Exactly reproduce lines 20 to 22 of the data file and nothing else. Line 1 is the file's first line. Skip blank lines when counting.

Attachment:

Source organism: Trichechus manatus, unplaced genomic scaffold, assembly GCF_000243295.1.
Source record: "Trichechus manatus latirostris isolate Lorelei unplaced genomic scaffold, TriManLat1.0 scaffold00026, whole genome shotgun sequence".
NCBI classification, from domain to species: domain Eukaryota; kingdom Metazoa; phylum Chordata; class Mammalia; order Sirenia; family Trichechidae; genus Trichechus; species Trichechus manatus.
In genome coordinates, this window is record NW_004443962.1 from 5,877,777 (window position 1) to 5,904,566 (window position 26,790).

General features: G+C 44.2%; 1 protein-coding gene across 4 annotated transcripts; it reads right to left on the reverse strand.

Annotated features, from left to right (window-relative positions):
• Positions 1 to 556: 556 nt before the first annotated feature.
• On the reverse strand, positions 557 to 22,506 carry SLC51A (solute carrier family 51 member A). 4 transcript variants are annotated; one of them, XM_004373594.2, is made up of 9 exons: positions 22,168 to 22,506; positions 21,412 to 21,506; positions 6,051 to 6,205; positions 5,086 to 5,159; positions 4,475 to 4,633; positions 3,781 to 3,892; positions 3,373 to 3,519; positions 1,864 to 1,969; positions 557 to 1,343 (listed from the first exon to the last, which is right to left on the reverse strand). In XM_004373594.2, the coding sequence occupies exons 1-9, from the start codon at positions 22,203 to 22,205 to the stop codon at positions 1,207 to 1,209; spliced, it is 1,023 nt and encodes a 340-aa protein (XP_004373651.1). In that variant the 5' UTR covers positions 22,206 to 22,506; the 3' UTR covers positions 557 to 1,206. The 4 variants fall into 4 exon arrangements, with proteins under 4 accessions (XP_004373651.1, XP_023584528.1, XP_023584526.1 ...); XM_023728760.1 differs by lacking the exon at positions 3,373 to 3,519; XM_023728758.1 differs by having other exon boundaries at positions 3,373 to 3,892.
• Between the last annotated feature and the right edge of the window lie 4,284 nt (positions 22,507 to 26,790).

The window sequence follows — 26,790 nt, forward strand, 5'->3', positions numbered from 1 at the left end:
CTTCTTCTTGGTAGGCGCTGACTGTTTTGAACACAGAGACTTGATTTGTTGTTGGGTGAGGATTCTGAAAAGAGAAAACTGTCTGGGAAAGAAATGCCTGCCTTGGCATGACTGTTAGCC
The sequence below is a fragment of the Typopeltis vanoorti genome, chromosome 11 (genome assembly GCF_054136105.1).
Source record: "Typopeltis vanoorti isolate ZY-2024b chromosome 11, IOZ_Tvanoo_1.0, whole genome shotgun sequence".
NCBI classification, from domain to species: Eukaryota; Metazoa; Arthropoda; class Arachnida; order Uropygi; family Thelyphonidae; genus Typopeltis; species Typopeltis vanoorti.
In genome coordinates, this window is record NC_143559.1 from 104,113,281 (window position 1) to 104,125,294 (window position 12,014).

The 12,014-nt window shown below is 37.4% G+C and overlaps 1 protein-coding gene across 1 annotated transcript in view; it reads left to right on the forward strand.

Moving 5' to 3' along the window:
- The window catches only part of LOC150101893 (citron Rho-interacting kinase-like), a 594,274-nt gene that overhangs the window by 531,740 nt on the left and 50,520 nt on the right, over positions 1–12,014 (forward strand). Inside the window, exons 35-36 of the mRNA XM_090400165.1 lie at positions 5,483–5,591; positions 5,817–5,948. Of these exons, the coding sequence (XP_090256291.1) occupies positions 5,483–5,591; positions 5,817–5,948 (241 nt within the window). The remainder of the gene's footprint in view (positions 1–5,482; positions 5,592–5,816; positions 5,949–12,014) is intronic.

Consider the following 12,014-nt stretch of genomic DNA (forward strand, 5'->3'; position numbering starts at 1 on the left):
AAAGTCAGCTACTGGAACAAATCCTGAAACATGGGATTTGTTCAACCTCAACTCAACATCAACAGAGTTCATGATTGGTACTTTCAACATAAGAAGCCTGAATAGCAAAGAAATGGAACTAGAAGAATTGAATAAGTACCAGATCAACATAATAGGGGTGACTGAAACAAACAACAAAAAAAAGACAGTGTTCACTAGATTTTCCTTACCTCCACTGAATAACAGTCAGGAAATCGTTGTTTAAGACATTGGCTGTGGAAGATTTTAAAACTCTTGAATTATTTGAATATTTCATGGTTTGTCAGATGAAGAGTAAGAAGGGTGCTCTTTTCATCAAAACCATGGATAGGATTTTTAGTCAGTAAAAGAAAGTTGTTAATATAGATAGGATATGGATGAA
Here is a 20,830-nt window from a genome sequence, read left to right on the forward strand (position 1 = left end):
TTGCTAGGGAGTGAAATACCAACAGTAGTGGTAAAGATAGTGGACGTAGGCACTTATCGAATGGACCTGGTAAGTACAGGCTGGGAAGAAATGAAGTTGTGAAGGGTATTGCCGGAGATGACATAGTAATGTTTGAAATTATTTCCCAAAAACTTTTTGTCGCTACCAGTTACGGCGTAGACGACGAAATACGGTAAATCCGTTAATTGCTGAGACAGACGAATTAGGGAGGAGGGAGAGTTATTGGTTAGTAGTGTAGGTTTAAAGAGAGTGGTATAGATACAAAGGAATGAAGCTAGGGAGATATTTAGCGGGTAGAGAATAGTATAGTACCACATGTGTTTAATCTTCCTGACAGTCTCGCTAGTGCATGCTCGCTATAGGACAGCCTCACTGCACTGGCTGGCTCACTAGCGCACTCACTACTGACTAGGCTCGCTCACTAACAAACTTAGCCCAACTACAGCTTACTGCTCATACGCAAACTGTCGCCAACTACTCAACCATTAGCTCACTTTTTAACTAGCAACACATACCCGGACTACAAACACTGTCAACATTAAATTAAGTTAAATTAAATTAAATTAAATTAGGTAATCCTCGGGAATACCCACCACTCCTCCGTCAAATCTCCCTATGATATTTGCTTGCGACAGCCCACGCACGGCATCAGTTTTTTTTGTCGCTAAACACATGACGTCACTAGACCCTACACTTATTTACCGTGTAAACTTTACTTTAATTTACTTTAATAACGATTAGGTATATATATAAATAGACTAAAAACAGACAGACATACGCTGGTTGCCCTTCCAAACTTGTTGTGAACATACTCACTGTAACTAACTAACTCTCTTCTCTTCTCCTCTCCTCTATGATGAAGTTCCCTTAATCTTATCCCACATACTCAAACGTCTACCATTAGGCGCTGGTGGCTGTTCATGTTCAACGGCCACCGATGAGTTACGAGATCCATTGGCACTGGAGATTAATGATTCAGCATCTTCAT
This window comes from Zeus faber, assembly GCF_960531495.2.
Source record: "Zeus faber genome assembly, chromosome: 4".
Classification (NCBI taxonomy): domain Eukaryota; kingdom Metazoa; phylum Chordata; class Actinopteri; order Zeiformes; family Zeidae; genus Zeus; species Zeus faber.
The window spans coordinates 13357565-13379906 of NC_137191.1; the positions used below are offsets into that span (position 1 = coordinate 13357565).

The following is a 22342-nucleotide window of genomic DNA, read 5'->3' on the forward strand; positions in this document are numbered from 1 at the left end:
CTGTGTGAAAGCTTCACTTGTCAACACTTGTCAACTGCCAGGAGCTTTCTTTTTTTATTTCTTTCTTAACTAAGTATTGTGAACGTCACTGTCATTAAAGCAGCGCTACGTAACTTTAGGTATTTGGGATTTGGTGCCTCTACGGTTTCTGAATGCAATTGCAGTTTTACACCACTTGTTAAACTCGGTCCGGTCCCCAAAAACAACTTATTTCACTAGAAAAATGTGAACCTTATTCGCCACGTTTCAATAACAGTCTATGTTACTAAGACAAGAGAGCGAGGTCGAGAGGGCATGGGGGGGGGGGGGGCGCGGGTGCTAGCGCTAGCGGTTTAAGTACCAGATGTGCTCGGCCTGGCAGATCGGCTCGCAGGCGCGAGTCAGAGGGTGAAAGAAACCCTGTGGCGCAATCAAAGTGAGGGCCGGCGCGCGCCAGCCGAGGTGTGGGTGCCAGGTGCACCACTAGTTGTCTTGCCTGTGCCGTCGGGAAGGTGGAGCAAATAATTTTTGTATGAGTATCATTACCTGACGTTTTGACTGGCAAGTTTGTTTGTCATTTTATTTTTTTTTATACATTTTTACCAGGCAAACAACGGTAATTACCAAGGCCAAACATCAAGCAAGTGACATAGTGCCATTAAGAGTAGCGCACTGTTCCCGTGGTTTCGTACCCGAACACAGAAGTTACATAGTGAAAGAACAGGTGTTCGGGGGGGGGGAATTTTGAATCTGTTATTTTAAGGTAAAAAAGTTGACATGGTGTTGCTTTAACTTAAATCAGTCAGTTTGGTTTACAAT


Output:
AAAGTCAGCTACTGGAACAAATCCTGAAACATGGGATTTGTTCAACCTCAACTCAACATCAACAGAGTTCATGATTGGTACTTTCAACATAAGAAGCCTGAATAGCAAAGAAATGGAACTAGAAGAATTGAATAAGTACCAGATCAACATAATAGGGGTGACTGAAACAAACAACAAAAAAAAGACAGTGTTCACTAGATTTTCCTTACCTCCACTGAATAACAGTCAGGAAATCGTTGTTTAAGACATTGGCTGTGGAAGATTTTAAAACTCTTGAATTATTTGAATATTTCATGGTTTGTCAGATGAAGAGTAAGAAGGGTGCTCTTTTCATCAAAACCATGGATAGGATTTTTAGTCAGTAAAAGAAAGTTGTTAATATAGATAGGATATGGATGAA
Here is a 20,830-nt window from a genome sequence, read left to right on the forward strand (position 1 = left end):
TTGCTAGGGAGTGAAATACCAACAGTAGTGGTAAAGATAGTGGACGTAGGCACTTATCGAATGGACCTGGTAAGTACAGGCTGGGAAGAAATGAAGTTGTGAAGGGTATTGCCGGAGATGACATAGTAATGTTTGAAATTATTTCCCAAAAACTTTTTGTCGCTACCAGTTACGGCGTAGACGACGAAATACGGTAAATCCGTTAATTGCTGAGACAGACGAATTAGGGAGGAGGGAGAGTTATTGGTTAGTAGTGTAGGTTTAAAGAGAGTGGTATAGATACAAAGGAATGAAGCTAGGGAGATATTTAGCGGGTAGAGAATAGTATAGTACCACATGTGTTTAATCTTCCTGACAGTCTCGCTAGTGCATGCTCGCTATAGGACAGCCTCACTGCACTGGCTGGCTCACTAGCGCACTCACTACTGACTAGGCTCGCTCACTAACAAACTTAGCCCAACTACAGCTTACTGCTCATACGCAAACTGTCGCCAACTACTCAACCATTAGCTCACTTTTTAACTAGCAACACATACCCGGACTACAAACACTGTCAACATTAAATTAAGTTAAATTAAATTAAATTAAATTAGGTAATCCTCGGGAATACCCACCACTCCTCCGTCAAATCTCCCTATGATATTTGCTTGCGACAGCCCACGCACGGCATCAGTTTTTTTTGTCGCTAAACACATGACGTCACTAGACCCTACACTTATTTACCGTGTAAACTTTACTTTAATTTACTTTAATAACGATTAGGTATATATATAAATAGACTAAAAACAGACAGACATACGCTGGTTGCCCTTCCAAACTTGTTGTGAACATACTCACTGTAACTAACTAACTCTCTTCTCTTCTCCTCTCCTCTATGATGAAGTTCCCTTAATCTTATCCCACATACTCAAACGTCTACCATTAGGCGCTGGTGGCTGTTCATGTTCAACGGCCACCGATGAGTTACGAGATCCATTGGCACTGGAGATTAATGATTCAGCATCTTCAT